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Phuket Poll: Do current traffic penalties work?

PHUKET: Phuket Governor Norraphat Plodthong last week recounted Phuket’s death and injury toll during the Songkran “Seven Days of Danger” road-safety campaign, held April 11-17. The toll for the one week stood at four dead and 70 people injured in 67 accidents.

transport, accidents, crime, police,

The Phuket News

Monday 24 April 2017, 09:29AM

Fines by police deter some people from breaking the law, but do they do enough? Or do penalties for traffic violations need to be harsher? Photo: Tanyaluk Sakoot
Fines by police deter some people from breaking the law, but do they do enough? Or do penalties for traffic violations need to be harsher? Photo: Tanyaluk Sakoot

Gov Norraphat, who began his term as Governor of Phuket only on April 10, vowed to “bring all the road accident statistics and other relevant information to discuss with the Phuket Provincial Committee to come up with ways to solve this problem and create a campaign that will make driving safer in Phuket.” (See story here.)

That promise came on the back of police announcing how many people were fined for traffic violations during the seven days. Notably, the greatest offenders were 5,628 people fined for not wearing helmets; and 3,075 fined for driving without a licence. (See story here.)

However, even officials in Bangkok have recognised that the current range of penalties for traffic violations are not enough to correct people’s behaviour. On Songkran last year they started forcing some offenders to perform community service by helping out at morgues and came back to this practice in 2017. (See story here.)

The Phuket News has yet to hear of any such alternative forms of punishment for traffic offenders in Phuket, and hence ask our readers the simple question, “Do the current penalties deter people from breaking the traffic laws?”

Responses available are:

1) Yes, the current penalties are enough; there is no need to change anything

2) Yes, the current penalties are enough, but enforcement is lacking

3) No, the current penalties do not deter traffic offenders and must be made harsher, for example fines should be increased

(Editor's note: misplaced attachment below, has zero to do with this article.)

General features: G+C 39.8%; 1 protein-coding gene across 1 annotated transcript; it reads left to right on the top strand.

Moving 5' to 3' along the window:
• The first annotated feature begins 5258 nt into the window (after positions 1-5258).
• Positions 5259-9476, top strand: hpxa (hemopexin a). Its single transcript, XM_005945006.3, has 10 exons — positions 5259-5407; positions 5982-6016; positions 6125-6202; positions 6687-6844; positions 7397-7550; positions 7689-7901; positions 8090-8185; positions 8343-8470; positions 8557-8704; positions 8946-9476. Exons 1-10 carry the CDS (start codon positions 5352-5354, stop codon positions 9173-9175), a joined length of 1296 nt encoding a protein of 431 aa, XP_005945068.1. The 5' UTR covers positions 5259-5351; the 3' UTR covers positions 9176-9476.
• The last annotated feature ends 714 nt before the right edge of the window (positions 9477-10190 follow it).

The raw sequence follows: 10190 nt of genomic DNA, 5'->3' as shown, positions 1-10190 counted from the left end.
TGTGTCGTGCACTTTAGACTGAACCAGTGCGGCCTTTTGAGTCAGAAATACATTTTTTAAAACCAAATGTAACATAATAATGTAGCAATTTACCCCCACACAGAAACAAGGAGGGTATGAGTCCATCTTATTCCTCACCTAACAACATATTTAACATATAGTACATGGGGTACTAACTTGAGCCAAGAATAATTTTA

4) No, the current penalties, which are mostly fines, do not work and officials must also use alternative punishments such as community service.

To vote in the poll, click here.

The poll will close at midnight Sunday, May 7.

If your preferred response is not available, feel free to add it in the comments below.

To see the results of our previous poll, asking “Should tour guides or tourists be charged for coral damage?”, click here.



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Jor12 | 26 April 2017 - 13:12:04

I cannot see the need for another talk fest, or a silly poll focusing on penalties and a story that only elicits comments from the crazies - want to lock up everyone; fines where one has to sell ones house; police on every corner...ridiculous. Every since the invention of the motor vehicle and the need for a person to walk in front of the vehicle with a red flag, numerous studies have been conducted as to ways to minimise road accidents/deaths. One excellent piece of research is from the World Health Organisation, particularly Chapter 4

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Capt B | 25 April 2017 - 10:54:31

267 arrested for drunk driving !!!

Dear Capt B,

Thank you for your letter about penalties for drink drivers and the incident you were involved in with a drink driver.
I am sorry to hear about the incident and the consequences it has had for you. Your frustration and your request to jail all drink drivers is understandable given your injuries and the long term effects of that tragic event on your life.
Due to the serious nature of drink driving matters, they are dealt with by the Courts in NSW. The Magistrate then decides the matter and penalties based on the information provided in Court.
The NSW Government has introduced a number of strategies to address drink driving,including enforcement education programs and media campaigns. There are also significant penalties that can be imposed at court that act as a deterrent against drink driving.
Transport for NSW will continue to explore strategies to reduce the trauma caused by drink driving on our roads.

Yours sincerely,
A Useless Australian Politician
Director General